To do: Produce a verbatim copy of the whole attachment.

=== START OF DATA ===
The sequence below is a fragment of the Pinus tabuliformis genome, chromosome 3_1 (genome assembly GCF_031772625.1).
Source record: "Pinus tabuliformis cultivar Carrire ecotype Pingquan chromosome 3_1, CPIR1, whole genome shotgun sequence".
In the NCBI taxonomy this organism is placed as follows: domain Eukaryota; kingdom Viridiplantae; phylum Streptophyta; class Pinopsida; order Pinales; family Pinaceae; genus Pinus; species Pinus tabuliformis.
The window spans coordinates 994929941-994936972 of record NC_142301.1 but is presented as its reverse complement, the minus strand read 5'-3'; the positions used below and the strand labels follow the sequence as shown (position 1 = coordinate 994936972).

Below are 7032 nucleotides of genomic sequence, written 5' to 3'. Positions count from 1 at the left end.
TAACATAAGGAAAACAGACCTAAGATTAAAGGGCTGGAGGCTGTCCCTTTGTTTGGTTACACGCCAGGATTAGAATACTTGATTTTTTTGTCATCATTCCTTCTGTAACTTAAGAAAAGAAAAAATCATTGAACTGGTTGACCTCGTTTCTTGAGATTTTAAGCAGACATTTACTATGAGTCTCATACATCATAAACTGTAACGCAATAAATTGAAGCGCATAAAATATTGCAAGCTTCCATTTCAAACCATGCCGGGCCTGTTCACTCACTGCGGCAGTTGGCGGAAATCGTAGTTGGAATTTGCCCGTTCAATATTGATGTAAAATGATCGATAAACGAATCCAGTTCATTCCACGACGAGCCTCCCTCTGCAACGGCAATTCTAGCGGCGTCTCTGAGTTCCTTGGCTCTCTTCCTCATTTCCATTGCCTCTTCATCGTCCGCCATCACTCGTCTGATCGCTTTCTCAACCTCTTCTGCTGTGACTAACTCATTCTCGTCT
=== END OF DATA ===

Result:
The sequence below is a fragment of the Pinus tabuliformis genome, chromosome 3_1 (genome assembly GCF_031772625.1).
Source record: "Pinus tabuliformis cultivar Carrire ecotype Pingquan chromosome 3_1, CPIR1, whole genome shotgun sequence".
In the NCBI taxonomy this organism is placed as follows: domain Eukaryota; kingdom Viridiplantae; phylum Streptophyta; class Pinopsida; order Pinales; family Pinaceae; genus Pinus; species Pinus tabuliformis.
The window spans coordinates 994929941-994936972 of record NC_142301.1 but is presented as its reverse complement, the minus strand read 5'-3'; the positions used below and the strand labels follow the sequence as shown (position 1 = coordinate 994936972).

Below are 7032 nucleotides of genomic sequence, written 5' to 3'. Positions count from 1 at the left end.
TAACATAAGGAAAACAGACCTAAGATTAAAGGGCTGGAGGCTGTCCCTTTGTTTGGTTACACGCCAGGATTAGAATACTTGATTTTTTTGTCATCATTCCTTCTGTAACTTAAGAAAAGAAAAAATCATTGAACTGGTTGACCTCGTTTCTTGAGATTTTAAGCAGACATTTACTATGAGTCTCATACATCATAAACTGTAACGCAATAAATTGAAGCGCATAAAATATTGCAAGCTTCCATTTCAAACCATGCCGGGCCTGTTCACTCACTGCGGCAGTTGGCGGAAATCGTAGTTGGAATTTGCCCGTTCAATATTGATGTAAAATGATCGATAAACGAATCCAGTTCATTCCACGACGAGCCTCCCTCTGCAACGGCAATTCTAGCGGCGTCTCTGAGTTCCTTGGCTCTCTTCCTCATTTCCATTGCCTCTTCATCGTCCGCCATCACTCGTCTGATCGCTTTCTCAACCTCTTCTGCTGTGACTAACTCATTCTCGTCT